London - Middle-aged women are satisfied with their sex lives as they get older – even though they have less sex and say their partners have performance issues in the bedroom.
However, men say they are less satisfied as time goes on.
The survey, of 1 000 couples, found that while nearly three-quarters of married or cohabiting women between ages 50 and 79 said they were satisfied with their sex lives, only half of men of the same age agreed.
Also, in those aged 50-59, 16 percent of men were very dissatisfied with their sex lives, compared to only 10 percent of women.
In those over 70 years old, this rises to a quarter of men being very dissatisfied and drops to 7 percent of women feeling the same way.
Women were generally satisfied with their sex lives if they felt they were getting as much or as little sex as they wanted, but the actual frequency itself was not a determinant of satisfaction.
Furthermore, when questioned on sex drive and sexual performance issues specifically, nearly two-thirds of women admitted that, for a noticeable length of time, their men had displayed a lack of sex drive and/or weak erections.
Experts are now warning women not to take their partner’s lack of sexual interest simply as a sign of “slowing down”, adding it could be an indication of an underlying health condition with serious implications.
They say symptoms such as a lack of sex drive or weak erections are both key symptoms of Testosterone Deficiency Syndrome (TDS), a condition which may affect up to 2 percent of men between 40 and 79 years old.
The condition, caused by low testosterone, is linked to diabetes and heart disease and is characterised by low sex drive, erectile dysfunction (ED), depression and weight gain.
According to the women questioned, almost 60 percent of men met the criteria for TDS, yet less than a third of them had heard of it.
And only a quarter were aware of its association with type 2 diabetes and or circulatory problems, according to the research, commissioned by Bayer HealthCare.
But a quarter of women said they would never bring up such sexual issues with their partner – even though many of them would like their husbands/partners to show more sexual desire.
Mary Clegg, a sex and relationship psychotherapist, said: “This research points to a number of interesting findings. Firstly, that levels of sexual satisfaction appear to be related to expectations and it seems that women are easily pleased in their later years – or at least, become easier to please than their husbands as time goes by.
“Secondly, while the majority of partnered women over 50 say they are satisfied with their sex lives, half say their partner has lost sexual desire for them and/or have had poor erections.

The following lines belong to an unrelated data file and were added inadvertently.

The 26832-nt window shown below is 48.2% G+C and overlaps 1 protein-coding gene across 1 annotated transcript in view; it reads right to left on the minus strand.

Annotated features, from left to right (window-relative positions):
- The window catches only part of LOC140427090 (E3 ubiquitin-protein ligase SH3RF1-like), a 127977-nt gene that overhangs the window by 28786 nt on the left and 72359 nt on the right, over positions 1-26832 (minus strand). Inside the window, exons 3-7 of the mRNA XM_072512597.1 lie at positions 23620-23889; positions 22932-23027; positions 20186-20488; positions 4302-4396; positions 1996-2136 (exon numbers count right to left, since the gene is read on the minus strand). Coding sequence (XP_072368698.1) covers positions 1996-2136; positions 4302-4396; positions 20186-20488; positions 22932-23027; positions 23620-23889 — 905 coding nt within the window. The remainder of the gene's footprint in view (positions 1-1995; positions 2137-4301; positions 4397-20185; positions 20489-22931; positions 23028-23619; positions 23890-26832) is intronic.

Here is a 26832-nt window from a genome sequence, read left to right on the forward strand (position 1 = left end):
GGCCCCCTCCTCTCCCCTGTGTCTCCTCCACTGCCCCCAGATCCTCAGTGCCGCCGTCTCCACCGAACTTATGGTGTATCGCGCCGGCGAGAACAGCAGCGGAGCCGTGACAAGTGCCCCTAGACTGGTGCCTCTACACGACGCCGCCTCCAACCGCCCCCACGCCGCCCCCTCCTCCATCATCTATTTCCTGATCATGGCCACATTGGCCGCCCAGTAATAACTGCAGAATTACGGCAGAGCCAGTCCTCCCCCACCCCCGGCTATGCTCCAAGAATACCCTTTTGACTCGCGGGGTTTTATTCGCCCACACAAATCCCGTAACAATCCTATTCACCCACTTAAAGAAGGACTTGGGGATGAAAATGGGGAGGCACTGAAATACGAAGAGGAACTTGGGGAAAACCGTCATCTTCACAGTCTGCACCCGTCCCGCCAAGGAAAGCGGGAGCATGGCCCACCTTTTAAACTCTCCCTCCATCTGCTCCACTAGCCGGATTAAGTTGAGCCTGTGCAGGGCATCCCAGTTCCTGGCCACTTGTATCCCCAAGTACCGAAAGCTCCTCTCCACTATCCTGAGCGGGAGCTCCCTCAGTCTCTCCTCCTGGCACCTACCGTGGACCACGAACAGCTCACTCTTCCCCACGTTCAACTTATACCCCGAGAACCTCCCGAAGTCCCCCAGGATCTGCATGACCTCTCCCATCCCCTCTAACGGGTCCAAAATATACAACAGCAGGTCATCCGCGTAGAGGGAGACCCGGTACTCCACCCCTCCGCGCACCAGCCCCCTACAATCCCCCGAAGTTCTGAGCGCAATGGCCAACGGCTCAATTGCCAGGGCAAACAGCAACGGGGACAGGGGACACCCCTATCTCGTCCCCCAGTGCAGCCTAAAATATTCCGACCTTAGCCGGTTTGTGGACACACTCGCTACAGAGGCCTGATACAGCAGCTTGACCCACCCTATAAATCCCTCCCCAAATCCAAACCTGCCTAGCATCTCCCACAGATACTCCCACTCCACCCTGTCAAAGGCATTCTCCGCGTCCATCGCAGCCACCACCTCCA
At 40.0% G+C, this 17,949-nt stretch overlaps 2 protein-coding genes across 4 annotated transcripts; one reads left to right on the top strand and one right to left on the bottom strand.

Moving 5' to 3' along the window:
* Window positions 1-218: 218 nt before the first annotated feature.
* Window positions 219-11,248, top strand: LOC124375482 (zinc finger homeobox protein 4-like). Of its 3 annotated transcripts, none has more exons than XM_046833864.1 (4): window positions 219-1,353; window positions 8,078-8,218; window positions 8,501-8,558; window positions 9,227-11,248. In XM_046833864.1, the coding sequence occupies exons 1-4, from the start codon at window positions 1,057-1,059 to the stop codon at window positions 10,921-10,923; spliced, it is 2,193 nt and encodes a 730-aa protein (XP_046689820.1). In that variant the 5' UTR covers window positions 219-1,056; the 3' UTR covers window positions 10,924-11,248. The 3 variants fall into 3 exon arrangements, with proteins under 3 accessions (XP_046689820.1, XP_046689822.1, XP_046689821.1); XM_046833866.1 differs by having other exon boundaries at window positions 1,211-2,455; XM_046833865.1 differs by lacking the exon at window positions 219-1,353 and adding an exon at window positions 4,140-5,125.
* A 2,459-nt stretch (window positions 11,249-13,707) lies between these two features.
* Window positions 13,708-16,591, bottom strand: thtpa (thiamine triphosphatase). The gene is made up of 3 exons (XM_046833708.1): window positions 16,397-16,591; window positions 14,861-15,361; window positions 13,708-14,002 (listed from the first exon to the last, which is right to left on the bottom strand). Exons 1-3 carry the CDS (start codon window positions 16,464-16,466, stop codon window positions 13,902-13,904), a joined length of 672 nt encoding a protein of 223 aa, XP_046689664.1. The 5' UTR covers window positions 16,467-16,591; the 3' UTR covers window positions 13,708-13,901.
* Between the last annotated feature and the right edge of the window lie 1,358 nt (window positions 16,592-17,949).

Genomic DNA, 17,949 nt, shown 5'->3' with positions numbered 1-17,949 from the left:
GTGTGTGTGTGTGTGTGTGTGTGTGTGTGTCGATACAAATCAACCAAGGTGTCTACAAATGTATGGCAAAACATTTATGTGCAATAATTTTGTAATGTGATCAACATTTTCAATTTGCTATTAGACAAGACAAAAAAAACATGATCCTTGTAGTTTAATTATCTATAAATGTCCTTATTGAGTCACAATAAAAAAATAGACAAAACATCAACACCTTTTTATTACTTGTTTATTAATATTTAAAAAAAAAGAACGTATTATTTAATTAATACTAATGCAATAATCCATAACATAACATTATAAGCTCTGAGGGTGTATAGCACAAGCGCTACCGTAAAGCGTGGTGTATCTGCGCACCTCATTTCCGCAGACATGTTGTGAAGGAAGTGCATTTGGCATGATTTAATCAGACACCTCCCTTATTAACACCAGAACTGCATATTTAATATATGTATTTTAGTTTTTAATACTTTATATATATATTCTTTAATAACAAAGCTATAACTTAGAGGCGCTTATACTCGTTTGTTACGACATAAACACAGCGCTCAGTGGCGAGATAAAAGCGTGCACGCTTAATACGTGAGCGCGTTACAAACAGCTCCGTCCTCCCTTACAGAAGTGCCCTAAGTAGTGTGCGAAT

“It seems they see no reason to address an embarrassing issue and for those who are not satisfied, lowering expectations and putting changes down to normal ageing appear to be the norm, rather than confronting any issues.
“Yet very few women are aware that these changes in sexual desire and performance could indicate TDS, which has links to diabetes and heart disease and can only be diagnosed by a medical doctor.
“Whenever my clients come to see me about changes in a man’s desire, in consideration with other factors, I will usually recommend that TDS is ruled out initially through a simple blood test and clinical assessment at the doctor’s, before exploring other issues in the relationship.”
Dr David Edwards, a doctor specialising in sexual dysfunction, said: “It is well known that women are much more likely than men to go to the doctor themselves, or on behalf of their partners, so the fact that so few do when their men are showing signs of TDS, is worrying.
“Women have a vital role in helping their men to confront embarrassing conditions which may have serious consequences if undiagnosed.”
He continued: “We want many more women to understand that sexual dysfunction is not just a lifestyle condition and that seeking medical advice when symptoms have persisted for a while is important.
“There is now a wealth of evidence illustrating that early diagnosis and appropriate treatment can reverse TDS symptoms in a man and improve his overall health, diabetes and heart disease risk.
“We must break down barriers to diagnosis and increase awareness so men and their partners don’t have to suffer in silence.” – Daily Mail
BETWEEN THE SHEETS
When questioned on the frequency of sexual relations, only 18 percent of the over 50s in long term relationships said they had sex every day or every few days, with a similar proportion saying they had sex once a week.
A further 21 percent had sex every couple of weeks or once a month, but the largest percentage was the 27 percent who had sex “rarely”.
Sixteen percent said they never had sex these days with their husband/partner, the same proportion as those who had answered “every few days”.
Women aged over 70 were significantly more likely to report that they rarely or never had sex with their husband/partner. - Daily Mail